iCarly and iCarly goes to Japan

In the Nickelodeon teen series iCarly there are very little references or inferences to Asian Americans.

A spin-off / movie update of the iCarly series, however, was set in Japan where Asian American actors and actresses portray the native Japanese there.

There the iCarly cast are forced to find their way back to the set where their award show will be held due to the scrupulous Japanese co-hosts who plotted to have them miss the award show so that their shot of winning was higher.  How the Japanese co-hosts manage to lose the iCarly cast is through a random kung-fu fight and the chaperones are tied to massage tables with seaweed. Both scenes are completely insulting.

I think one of the more telling experiences however, is the lack of a response to this portrayal. Rather very few resources even attempt to analyze this episode/movie/show. A reason that comes to mind is because of the fact that the audience for this show is for adolescents. Yet, that is why I feel that this portrayal is even more damaging. The intended audience is set at such a young age that the usage of stereotypes and tropes will last even longer especially as this is one of the only times API characters/people are shown.

In fact, the only other reference I could find was a Yahoo answer asking if this portrayal was racist. Many agreed, while some felt that because this was a teen show any racist views are inconsequential.

https://answers.yahoo.com/question/index?qid=20100719081656AAFd6qk

I believe that this instance should not have been written off as it was. Rather, we should highlight and raise that no matter the show, instances like these are still damaging.

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Austin Powers Goldmember

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Growing up, Austin Powers was one of those series that was modern-day Anchorman, This is the End, etc. Everyone seemed to know this iconic movie and it ended up spawning a series of three movies.

Multiple people in Hollywood and other famous celebrities were featured in this specific film of Austin Powers Goldmember some of which include Beyonce, Britney Spears, Tom Cruise, John Travolta, and many other big names. Yet, with all of these celebrities and a multi-million dollar budget, no one condoned the usage of two Asian characters: Fook Mi and Fook Yu.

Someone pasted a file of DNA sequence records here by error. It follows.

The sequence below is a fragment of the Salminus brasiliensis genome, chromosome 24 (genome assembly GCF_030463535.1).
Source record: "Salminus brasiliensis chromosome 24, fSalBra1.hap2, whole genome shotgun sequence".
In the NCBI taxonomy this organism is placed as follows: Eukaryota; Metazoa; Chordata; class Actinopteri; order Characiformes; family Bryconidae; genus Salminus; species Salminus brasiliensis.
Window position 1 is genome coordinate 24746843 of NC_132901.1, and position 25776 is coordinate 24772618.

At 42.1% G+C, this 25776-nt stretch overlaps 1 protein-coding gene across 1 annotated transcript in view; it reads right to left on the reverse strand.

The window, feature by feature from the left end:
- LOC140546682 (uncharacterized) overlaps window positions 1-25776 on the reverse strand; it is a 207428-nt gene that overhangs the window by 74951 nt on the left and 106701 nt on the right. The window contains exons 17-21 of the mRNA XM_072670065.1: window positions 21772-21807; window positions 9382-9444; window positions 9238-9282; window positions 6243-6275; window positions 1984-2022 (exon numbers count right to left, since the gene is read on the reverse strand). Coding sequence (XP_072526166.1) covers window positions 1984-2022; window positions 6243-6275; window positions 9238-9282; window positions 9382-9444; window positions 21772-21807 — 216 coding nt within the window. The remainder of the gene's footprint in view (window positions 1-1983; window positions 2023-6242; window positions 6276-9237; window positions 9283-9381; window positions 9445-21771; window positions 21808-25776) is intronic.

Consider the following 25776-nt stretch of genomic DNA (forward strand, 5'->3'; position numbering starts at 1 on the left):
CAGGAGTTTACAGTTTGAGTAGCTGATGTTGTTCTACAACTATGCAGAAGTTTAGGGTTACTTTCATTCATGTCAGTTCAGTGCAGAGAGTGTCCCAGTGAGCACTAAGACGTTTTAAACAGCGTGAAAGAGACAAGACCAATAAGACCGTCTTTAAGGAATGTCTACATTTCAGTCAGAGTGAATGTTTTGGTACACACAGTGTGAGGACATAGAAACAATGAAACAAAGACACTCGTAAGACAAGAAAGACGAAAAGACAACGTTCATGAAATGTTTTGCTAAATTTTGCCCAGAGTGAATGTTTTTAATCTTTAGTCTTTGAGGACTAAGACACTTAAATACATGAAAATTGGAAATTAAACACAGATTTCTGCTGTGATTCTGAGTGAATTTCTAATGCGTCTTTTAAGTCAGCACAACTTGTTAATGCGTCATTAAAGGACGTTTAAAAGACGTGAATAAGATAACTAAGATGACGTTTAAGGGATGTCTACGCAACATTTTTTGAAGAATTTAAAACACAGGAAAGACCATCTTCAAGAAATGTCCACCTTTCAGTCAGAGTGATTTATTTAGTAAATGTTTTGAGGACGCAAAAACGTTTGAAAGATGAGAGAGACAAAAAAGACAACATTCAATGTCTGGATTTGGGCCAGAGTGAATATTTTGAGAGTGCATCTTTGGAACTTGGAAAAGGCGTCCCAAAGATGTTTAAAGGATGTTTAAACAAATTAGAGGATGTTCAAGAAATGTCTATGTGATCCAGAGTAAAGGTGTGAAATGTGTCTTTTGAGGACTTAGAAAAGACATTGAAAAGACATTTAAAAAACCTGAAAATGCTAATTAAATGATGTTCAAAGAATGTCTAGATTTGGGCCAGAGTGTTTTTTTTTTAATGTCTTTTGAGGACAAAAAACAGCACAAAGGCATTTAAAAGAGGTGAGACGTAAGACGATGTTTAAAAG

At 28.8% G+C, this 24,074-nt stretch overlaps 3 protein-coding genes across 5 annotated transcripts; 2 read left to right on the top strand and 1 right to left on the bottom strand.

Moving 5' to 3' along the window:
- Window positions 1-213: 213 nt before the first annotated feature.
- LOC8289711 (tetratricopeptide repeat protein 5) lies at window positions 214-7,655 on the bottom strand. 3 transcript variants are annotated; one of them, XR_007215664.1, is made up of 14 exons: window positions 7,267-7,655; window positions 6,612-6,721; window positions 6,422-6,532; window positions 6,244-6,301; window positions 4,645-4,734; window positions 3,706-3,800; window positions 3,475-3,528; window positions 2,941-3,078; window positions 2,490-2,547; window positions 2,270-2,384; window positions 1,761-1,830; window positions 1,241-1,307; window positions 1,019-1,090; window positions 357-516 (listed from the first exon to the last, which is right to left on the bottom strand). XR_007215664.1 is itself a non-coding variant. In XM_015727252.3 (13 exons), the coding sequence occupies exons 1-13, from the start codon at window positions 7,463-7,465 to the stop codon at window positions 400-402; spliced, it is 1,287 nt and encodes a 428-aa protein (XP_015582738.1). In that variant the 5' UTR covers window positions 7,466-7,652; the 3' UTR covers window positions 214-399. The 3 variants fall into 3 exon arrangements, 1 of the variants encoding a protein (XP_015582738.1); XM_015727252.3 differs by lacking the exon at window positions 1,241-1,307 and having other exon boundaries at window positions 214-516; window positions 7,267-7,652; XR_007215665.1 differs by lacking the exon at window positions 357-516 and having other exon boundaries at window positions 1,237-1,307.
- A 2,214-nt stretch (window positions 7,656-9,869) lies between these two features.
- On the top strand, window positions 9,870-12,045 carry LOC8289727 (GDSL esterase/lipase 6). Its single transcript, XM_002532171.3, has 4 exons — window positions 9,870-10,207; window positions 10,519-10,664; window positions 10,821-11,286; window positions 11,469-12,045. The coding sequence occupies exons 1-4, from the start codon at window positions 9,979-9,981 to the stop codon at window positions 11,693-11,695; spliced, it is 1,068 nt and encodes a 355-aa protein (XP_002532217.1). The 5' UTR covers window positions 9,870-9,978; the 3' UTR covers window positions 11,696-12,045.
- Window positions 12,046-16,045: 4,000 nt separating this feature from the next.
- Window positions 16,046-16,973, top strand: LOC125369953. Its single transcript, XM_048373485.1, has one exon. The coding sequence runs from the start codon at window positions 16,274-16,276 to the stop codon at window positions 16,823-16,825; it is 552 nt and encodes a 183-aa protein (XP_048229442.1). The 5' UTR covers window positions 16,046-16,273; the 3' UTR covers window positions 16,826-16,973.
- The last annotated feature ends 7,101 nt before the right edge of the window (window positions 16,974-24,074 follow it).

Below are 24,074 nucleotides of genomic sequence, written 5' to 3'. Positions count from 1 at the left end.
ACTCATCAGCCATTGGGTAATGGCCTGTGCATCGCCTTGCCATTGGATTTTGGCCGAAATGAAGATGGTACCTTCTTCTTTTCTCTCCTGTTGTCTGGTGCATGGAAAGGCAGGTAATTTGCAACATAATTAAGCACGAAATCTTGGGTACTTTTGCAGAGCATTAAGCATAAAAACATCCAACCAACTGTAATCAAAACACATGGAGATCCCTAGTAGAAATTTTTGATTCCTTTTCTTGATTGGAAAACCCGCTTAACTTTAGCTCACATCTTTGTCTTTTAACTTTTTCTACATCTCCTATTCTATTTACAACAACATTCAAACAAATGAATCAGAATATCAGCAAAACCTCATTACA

Not only is the naming of these two characters highly insensitive and derogatory toward Asians, but in another insulting manner both Fook Mi and Fook Yu are not only dressed in a manner that bares their stomach and skirts so short it bares lacy undergarments, but they are shown to be dressed as slutty Japanese school girls who offer themselves to Powers.

They have highly inaccurate, stereotypical accents with stilted English and further perpetuate the idea of the hypersexualized Asian women.

Yet another problem is that this is one of the few instances where Asian Americans are actually featured and where Asian Americans could get roles.

Diane Mizota talked about her struggles as she claims a top exec at a major network was quoted as saying, “Well, we’re having trouble there, because Asians are just not funny.”

http://www.sfgate.com/entertainment/article/ASIAN-POP-Reality-Bites-Have-Fook-Yu-and-Fook-3302654.php

As brought up in class however there is the fine divide between choosing to take the racist jobs to no representation at all. In this case, however, I’m not sure as to which the best role would be.

Week 9 Blog Post